Get on the Broadband Bandwagon

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In late March 2004, President George W. Bush announced that the United States needs to build a foundation for the spread of broadband technology, aiming for universal, affordable access to broadband by the year 2007. According to the president’s plan, broadband will have positive effects on America’s competitiveness around the world, enhancing productivity and driving innovation.


Broadband, or high-speed, always-on Internet access, grew by 230 percent between December 2000 and June 2003. The main barriers to adoption for businesses include price concerns and access issues, though 75 percent of locations in the United States have access to either DSL (digital subscriber line) or cable broadband technologies. It’s likely that your business has access to a number of broadband options, and even in remote locations, your choices are increasing.


Most broadband connections rely on cable, which offers speeds up to 2 Mbps in the real world. The downside to cable is that because the lines are shared with your neighbors, your speeds can vary.


There are plenty of cable broadband providers throughout the United States. Road Runner claims to offer service twice as fast as DSL. Road Runner Business Class ( is designed for business users of all sizes. Comcast ( boasts speeds up to 1.5 Mbps faster than DSL and also offers packages designed specifically for businesses with telecommuting workers. RCN Cable ( offers a range of services for businesses, including advanced networking technologies. Charter Business Networks (www.charterbusi offers business services such as high-speed Internet access and communications, with speeds up to 1 Gbps.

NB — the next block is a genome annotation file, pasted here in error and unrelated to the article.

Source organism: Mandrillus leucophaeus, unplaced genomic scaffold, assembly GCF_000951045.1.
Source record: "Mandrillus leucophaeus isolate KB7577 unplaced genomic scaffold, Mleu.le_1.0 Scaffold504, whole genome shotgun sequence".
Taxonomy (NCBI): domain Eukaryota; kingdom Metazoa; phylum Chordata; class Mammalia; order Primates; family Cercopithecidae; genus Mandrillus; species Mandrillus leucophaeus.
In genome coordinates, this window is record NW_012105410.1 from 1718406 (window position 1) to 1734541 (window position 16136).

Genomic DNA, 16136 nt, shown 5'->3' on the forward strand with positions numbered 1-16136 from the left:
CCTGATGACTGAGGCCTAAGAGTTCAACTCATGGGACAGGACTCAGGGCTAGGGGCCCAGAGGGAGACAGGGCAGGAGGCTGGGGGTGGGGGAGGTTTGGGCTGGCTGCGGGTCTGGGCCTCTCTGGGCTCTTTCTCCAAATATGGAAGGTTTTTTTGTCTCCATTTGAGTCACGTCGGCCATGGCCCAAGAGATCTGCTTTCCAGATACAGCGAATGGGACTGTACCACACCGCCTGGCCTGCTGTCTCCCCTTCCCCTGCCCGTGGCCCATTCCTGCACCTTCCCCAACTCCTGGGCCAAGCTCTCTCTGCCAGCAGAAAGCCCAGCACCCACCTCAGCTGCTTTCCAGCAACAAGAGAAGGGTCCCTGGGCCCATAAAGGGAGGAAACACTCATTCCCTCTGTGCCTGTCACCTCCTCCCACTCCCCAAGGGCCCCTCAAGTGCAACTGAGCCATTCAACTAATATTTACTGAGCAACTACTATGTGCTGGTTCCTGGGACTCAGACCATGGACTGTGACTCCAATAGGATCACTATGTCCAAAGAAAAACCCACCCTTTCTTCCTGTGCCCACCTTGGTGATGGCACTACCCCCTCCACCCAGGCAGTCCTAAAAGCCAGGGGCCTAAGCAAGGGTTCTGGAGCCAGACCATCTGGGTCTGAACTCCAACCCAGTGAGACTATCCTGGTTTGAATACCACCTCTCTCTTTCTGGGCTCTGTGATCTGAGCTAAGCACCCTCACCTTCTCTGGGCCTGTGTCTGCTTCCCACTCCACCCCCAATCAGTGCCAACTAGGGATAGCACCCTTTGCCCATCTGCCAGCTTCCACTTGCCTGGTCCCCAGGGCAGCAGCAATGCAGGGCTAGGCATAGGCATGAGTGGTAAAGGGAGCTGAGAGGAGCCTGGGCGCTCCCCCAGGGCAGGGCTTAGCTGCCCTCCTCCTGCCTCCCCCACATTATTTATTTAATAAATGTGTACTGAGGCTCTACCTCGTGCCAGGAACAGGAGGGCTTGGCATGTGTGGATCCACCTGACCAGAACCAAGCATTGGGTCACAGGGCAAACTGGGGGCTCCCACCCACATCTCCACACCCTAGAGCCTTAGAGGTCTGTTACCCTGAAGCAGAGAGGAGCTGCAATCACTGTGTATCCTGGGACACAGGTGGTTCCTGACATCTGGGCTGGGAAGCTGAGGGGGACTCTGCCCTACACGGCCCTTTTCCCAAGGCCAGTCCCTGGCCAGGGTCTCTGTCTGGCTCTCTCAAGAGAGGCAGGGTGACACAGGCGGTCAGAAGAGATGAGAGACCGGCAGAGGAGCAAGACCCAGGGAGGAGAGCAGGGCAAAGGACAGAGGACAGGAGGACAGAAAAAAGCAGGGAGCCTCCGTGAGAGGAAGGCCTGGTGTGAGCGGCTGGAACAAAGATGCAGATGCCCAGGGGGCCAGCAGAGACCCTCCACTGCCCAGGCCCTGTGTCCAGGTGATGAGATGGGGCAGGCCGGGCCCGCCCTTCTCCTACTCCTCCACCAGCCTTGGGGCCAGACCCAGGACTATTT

Other providers of cable broadband services include:


• Adelphia (
• CableOne (
• Cablevision (
• Cox Communications (
• Insight Communications (
• Mediacom (


DSL is the second most popular broadband option. Speeds range from 256 Kbps to 1.5 Mbps. Installation can be difficult if you’re relying on service providers, but if you’ve got the skills, many providers will give you the tools to do the installation on your own.’s Advanced DSL ( reaches speeds up to 3 Mbps and claims to be an excellent choice for small businesses. SBC Yahoo DSL ( offers various packages for home and business users. SBC says its DSL service can get up to about 1.544 Mbps downstream, but like most broadband, upstream speeds are slower, at about 128 Kbps. One exception to this rule is Covad ( Its Enterprise TeleSpeed service offers symmetrical speeds (same for upload and download) up to 1.5 Mbps. Qwest ( offers DSL options for various business sizes with download speeds up to 1.5 Mbps.


Other providers of DSL for business users include:


• Alltel (
• BellSouth (
• DSL Extreme (
• Earthlink (
• MCI Internet DSL(
• Speakeasy Broadband (
• Sprint (
• Verizon (


According to the President’s Technology Agenda, 75 percent of zip codes in the United States have both cable modem and DSL access to broadband. If you’re not in those areas, fixed wireless includes various technologies that use transmission towers to connect to the Internet for data transmission. Download speeds average around 1 to 2 Mbps, but your access can be disrupted by the weather or by anything that stands between you and the tower. Check with your local ISPs on availability.


Another option is satellite broadband service. It’s more expensive and it’s not nearly as quick as DSL, so this will probably be your last resort. The fact that you’re bouncing signals off a satellite tens of thousands of miles away means this is not the best option if the lag time is going to be a problem, like if your business does a lot of Web conferencing or other real-time activities. Three big providers of satellite services are DirecPC (, DirecWay ( and StarBand ( The best thing about the satellite option is that if you can see the southern sky, you can get broadband access, making it available in locations where access to cable and DSL, and even wireless, is limited.

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